Oh My Mozzie! They are everywhere. The big ones, the small ones and every size in between. You don’t dare leave the house without insect repellent for fear of being carried away by them. And they will only continue to get worse over the next few weeks.
After lasts weeks deluge, courtesy of ex-tropical cyclone Debbie, we were inundated with flood water, which although mostly subsided it has left some still water and puddles behind and this is providing the perfect conditions for mosquitoes to multiply.
As annoying as mosquitoes are to us humans they will also bother our pets like dogs, cats and horses. Their coats do provide some natural protection to mozzies, particularly long thick coats but the mozzies will still happily feed on the their blood.
Mosquito bites are common in pets and the majority of the time they will only cause mild skin irritation although some pets can be more allergic to their bite than others. You might find your pet’s scratching, biting or licking at an itchy mozzie bite and the skin can become irritated and inflamed. Occasionally the bites can become infected, especially if the are constantly being scratched at causing the skin to break and allowing bacteria into the wound. The greatest concern with mosquito bites is the transmission of disease. Some pathogens can be transmitted during the mosquito feeding process with the most concerning disease being Heartworm, which can be fatal if left untreated. Heartworm is spread by mosquitoes from one infected host to another and most commonly affects dogs but it can also infect cats. For more information on Heartworm disease please visit the vet-n-pet DIRECT Help Centre article on Heartworm here.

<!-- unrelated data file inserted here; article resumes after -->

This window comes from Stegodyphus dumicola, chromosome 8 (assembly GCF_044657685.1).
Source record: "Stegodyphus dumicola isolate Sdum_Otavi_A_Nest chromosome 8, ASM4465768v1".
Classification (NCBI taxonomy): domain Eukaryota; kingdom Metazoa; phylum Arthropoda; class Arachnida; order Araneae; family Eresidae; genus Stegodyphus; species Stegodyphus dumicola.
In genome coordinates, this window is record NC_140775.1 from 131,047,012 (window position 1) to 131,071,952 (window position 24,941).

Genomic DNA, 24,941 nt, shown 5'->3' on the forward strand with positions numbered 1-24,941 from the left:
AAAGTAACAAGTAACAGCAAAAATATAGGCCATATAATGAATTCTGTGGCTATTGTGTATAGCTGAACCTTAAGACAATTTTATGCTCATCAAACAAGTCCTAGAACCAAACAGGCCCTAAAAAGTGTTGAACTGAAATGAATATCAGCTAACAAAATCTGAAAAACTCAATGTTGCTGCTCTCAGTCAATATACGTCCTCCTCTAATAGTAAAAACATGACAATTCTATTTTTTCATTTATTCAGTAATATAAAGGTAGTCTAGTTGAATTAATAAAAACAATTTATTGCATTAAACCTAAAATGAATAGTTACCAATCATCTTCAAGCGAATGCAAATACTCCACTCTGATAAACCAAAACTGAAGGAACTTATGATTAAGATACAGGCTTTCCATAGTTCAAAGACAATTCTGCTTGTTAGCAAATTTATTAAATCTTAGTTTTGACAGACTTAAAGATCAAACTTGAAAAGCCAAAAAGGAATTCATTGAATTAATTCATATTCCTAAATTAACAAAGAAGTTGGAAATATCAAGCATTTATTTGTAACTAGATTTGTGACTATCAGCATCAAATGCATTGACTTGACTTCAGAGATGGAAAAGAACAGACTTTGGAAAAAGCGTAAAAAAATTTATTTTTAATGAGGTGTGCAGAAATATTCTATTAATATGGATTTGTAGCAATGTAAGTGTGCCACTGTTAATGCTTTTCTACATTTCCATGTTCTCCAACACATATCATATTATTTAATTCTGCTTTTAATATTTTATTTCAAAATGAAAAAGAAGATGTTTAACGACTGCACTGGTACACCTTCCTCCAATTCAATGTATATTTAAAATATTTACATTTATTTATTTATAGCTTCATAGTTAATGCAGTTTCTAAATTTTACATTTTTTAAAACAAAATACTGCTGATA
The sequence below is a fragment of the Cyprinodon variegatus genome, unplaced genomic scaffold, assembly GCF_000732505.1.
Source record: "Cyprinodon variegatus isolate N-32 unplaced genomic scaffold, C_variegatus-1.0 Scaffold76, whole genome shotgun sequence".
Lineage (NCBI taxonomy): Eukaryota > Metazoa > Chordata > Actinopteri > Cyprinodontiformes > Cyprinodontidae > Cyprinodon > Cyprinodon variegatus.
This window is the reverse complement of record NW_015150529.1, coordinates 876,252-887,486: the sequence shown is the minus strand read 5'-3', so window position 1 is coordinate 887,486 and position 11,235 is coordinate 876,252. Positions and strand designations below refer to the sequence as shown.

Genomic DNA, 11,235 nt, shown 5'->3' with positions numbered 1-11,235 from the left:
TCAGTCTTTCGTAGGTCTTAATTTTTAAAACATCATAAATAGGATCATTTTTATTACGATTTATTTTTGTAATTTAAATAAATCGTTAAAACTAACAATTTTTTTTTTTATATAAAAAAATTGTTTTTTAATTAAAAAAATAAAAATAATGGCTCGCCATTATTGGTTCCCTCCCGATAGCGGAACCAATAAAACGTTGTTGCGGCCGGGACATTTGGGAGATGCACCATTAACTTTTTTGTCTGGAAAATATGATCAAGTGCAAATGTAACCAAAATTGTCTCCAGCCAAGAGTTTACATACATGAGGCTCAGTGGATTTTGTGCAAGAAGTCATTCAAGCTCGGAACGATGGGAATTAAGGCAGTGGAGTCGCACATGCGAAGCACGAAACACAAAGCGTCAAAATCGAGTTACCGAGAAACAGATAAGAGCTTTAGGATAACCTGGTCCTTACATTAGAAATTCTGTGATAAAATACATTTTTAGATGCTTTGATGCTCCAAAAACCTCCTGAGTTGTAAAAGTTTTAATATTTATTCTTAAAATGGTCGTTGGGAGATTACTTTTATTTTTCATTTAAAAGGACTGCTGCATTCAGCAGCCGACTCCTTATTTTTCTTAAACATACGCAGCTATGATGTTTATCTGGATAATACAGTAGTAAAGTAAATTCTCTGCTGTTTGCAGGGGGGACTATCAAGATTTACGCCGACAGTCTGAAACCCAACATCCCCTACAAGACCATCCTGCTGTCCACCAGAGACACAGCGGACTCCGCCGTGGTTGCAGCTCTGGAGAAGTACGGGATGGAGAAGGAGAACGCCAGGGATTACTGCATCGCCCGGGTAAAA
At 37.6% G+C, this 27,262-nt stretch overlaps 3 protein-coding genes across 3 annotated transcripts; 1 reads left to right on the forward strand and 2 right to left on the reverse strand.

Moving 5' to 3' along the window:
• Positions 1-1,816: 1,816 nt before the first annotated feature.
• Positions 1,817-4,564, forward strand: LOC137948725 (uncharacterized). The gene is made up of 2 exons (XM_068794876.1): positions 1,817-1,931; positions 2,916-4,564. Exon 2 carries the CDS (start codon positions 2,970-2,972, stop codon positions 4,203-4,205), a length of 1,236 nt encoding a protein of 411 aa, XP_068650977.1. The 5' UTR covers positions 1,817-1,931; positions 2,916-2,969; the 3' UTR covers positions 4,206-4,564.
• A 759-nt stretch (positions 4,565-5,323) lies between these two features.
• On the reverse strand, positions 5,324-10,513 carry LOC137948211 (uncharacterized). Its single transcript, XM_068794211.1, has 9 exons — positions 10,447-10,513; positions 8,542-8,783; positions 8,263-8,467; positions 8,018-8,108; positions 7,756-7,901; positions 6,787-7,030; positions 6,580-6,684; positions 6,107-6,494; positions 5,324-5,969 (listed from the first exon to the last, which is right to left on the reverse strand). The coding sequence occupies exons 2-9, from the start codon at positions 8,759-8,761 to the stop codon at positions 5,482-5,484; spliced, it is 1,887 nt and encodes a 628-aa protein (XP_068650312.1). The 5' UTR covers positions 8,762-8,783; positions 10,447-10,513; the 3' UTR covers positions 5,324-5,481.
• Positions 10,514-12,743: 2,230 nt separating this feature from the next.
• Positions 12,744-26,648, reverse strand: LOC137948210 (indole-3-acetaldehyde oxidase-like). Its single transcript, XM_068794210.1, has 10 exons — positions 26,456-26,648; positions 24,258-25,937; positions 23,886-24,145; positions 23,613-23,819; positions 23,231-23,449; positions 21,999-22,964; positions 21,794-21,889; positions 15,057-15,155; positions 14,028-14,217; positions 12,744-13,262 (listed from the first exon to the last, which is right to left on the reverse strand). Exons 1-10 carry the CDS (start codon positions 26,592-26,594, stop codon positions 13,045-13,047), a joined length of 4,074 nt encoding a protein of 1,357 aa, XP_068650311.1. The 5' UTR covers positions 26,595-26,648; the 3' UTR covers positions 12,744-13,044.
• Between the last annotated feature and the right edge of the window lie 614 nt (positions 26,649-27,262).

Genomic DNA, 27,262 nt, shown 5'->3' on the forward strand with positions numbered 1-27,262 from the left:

So how do we keep mosquitoes off our pets and stop the biting? The key is using an insect repellent that has been specifically designed for the animal you are wanting to protect. Most repellents are pyrethrin based combined with other ingredients, some that are often found in human insect repellents. There is a wide range of insect repellent sprays available that you apply to the animal once or twice daily. There are also some creams available which often have antibacterial properties and are great for wound care and keeping insects off broken skin. Advantix for dog’s is a topical spot on treatment that you apply once a month to repel and kill stable flies, sandflies and the mosquitoes also while providing flea and tick treatment. Keeping your dog or horse covered up with a coat or rug will also help in stopping the mozzies from being able to bite them. The Weatherbeeta Supafly Dog Coat is a good choice for dog’s or a rug like KEZ Summer Ripstop Horse Rug will help protect your horse.
You should never use a human insect repellent on animals as there are some ingredients that are extremely toxic to pets such as DEET’s, which can induce vomiting, seizures and even death. Cats are particularly sensitive to synthetic pyrethrins and DEET’s so products that are suitable for use on dogs are often highly toxic to cats and should never be used directly on cats or even on dogs that have close contact with cats. If you ever think your cat has come in contact with an unsuitable repellent or if your think your pet is having an adverse reaction to a repellent please contact your veterinarian immediately for advice.
Until next time,